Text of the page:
Observations Upon the Prophecies of Daniel, and the Apocalypse of St. John

Front Cover
Echo Library, 2007 - Fiction - 120 pages
2 Reviews
A classic biblical analysis from the great physicist and philosopher

What people are saying - Write a review

User Review - Flag as inappropriate

I would also recommend Ellen G. White writings. This is a really good historic book.

Review: Observations Upon the Prophecies of Daniel, and the Apocalypse of St. John

User Review  - Mark Tibbs - Goodreads

Interesting and understandable interpretation of Scripture considering that a literal Israel was not existent during Newton's time. The history presented throughout the book is very thorough. His ... Read full review

References to this book

All Book Search results »

About the author (2007)

Born at Woolsthorpe, England, Sir Isaac Newton was educated at Trinity College, Cambridge University, where he graduated in 1665. During the plague of 1666, he remained at Woolsthorpe, during which time he formulated his theory of fluxions (the infinitesimal calculus) and the main outlines of his theories of mechanics, astronomy, and optics, including the theory of universal gravitation. The results of his researches were not circulated until 1669, but when he returned to Trinity in 1667, he was immediately appointed to succeed his teacher as professor of mathematics. His greatest work, the Mathematical Principles of Natural Philosophy, was published in 1687 to immediate and universal acclaim. Newton was elected to Parliament in 1689. In 1699, he was appointed head of the royal mint, and four years later he was elected president of the Royal Society; both positions he held until his death. In later life, Newton devoted his main intellectual energies to theological speculation and alchemical experiments. In April 1705, Queen Anne knighted Newton during a royal visit to Trinity College, Cambridge. He was only the second scientist to have been awarded knighthood. Newton died in his sleep in London on March 31, 1727, and was buried in Westminster Abbey. Because of his scientific nature, Newton's religious beliefs were never wholly known. His study of the laws of motion and universal gravitation became his best-known discoveries, but after much examination he admitted that, "Gravity explains the motions of the planets, but it cannot explain who set the planets in motion. God governs all things and knows all that is or can be done.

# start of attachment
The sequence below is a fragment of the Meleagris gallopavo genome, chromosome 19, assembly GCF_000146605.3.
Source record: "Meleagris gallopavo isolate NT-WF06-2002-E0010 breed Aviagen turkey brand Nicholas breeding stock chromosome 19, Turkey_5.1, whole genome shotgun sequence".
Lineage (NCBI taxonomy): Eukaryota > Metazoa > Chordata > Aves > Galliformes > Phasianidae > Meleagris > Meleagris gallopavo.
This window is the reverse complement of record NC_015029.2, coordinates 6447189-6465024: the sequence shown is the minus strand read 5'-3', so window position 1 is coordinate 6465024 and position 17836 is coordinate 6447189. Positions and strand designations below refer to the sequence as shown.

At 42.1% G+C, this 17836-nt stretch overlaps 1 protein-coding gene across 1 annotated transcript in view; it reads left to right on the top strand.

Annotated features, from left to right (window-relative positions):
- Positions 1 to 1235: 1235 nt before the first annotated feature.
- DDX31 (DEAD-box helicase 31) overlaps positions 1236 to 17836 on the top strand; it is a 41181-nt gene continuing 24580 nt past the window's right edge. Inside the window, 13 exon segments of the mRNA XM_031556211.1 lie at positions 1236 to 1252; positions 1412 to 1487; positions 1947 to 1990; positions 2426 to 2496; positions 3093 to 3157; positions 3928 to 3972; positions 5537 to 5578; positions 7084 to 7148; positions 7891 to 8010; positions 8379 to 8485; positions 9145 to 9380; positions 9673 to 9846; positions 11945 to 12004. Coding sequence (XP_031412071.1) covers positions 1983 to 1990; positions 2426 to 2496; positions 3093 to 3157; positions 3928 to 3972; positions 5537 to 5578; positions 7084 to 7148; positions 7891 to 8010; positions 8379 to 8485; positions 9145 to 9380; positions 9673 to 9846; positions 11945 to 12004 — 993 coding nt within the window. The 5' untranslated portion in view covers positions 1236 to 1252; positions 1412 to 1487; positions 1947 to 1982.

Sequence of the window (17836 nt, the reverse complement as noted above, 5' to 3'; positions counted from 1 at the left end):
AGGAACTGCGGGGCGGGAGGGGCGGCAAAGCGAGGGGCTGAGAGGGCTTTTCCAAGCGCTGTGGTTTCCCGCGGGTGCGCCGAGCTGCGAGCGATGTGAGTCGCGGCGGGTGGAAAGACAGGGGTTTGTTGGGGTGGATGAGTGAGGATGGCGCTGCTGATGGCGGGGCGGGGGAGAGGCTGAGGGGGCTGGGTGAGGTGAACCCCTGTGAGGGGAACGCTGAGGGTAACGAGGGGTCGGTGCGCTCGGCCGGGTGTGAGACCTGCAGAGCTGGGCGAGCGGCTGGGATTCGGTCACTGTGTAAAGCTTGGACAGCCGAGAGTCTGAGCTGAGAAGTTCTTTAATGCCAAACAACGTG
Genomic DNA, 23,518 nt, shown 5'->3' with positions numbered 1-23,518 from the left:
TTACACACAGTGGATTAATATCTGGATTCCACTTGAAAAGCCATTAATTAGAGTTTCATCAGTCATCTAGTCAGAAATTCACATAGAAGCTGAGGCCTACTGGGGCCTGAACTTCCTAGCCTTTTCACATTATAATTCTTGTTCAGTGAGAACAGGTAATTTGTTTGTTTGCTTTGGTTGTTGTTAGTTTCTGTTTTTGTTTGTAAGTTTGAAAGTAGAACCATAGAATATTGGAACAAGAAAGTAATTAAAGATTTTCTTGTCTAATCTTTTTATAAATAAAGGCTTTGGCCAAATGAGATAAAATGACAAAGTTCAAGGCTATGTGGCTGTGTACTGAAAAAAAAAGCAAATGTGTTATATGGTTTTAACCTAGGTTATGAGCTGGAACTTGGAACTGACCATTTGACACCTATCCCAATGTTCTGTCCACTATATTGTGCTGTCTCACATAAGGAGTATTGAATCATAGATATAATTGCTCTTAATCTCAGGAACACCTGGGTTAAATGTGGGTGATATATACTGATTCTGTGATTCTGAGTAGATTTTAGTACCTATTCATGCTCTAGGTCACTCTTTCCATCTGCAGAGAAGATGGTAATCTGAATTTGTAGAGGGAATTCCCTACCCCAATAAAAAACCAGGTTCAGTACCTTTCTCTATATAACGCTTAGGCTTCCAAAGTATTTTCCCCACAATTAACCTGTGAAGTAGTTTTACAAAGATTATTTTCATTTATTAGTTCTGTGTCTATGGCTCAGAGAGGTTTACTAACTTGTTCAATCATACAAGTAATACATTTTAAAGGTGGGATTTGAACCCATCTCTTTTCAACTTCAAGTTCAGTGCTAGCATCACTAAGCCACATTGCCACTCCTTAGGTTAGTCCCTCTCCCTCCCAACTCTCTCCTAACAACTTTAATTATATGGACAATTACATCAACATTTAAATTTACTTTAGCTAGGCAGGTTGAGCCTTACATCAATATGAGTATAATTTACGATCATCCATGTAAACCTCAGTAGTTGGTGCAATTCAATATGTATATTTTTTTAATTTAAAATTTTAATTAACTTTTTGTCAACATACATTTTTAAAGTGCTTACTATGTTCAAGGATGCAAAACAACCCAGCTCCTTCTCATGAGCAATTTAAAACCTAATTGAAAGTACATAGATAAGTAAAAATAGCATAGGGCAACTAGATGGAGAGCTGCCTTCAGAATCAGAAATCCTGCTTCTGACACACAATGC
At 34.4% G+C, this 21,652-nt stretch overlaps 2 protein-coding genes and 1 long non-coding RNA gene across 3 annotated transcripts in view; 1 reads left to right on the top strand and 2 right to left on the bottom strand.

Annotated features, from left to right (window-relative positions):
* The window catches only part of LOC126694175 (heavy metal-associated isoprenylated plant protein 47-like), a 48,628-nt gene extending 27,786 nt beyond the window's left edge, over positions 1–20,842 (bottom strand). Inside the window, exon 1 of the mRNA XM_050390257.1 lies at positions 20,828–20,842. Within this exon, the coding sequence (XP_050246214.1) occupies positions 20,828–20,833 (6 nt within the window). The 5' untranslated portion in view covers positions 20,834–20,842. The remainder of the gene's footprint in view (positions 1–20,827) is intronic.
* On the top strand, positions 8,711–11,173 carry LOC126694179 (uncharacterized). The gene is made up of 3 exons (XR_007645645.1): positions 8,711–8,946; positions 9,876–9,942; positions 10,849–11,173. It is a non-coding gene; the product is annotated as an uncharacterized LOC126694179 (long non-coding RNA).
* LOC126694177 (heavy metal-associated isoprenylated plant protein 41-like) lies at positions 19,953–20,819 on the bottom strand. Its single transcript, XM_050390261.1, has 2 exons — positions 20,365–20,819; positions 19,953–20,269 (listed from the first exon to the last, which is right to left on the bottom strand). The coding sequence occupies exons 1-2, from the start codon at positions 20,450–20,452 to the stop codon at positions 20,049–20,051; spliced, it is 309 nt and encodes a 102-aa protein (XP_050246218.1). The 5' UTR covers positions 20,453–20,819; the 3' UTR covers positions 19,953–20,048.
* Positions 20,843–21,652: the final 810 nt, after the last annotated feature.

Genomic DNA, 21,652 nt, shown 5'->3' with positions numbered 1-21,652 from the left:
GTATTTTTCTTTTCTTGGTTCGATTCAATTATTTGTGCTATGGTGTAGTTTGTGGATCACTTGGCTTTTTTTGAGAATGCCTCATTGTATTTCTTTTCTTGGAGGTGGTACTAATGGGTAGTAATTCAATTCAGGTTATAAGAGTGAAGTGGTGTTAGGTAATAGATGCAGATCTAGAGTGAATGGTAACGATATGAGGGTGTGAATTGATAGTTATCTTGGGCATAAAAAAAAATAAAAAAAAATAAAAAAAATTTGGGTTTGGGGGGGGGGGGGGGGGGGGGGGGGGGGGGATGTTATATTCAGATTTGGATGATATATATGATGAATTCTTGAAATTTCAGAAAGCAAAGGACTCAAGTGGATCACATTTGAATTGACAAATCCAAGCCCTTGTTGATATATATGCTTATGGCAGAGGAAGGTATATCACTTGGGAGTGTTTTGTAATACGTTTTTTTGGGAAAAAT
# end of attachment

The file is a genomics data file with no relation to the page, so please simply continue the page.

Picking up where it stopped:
Bibliographic information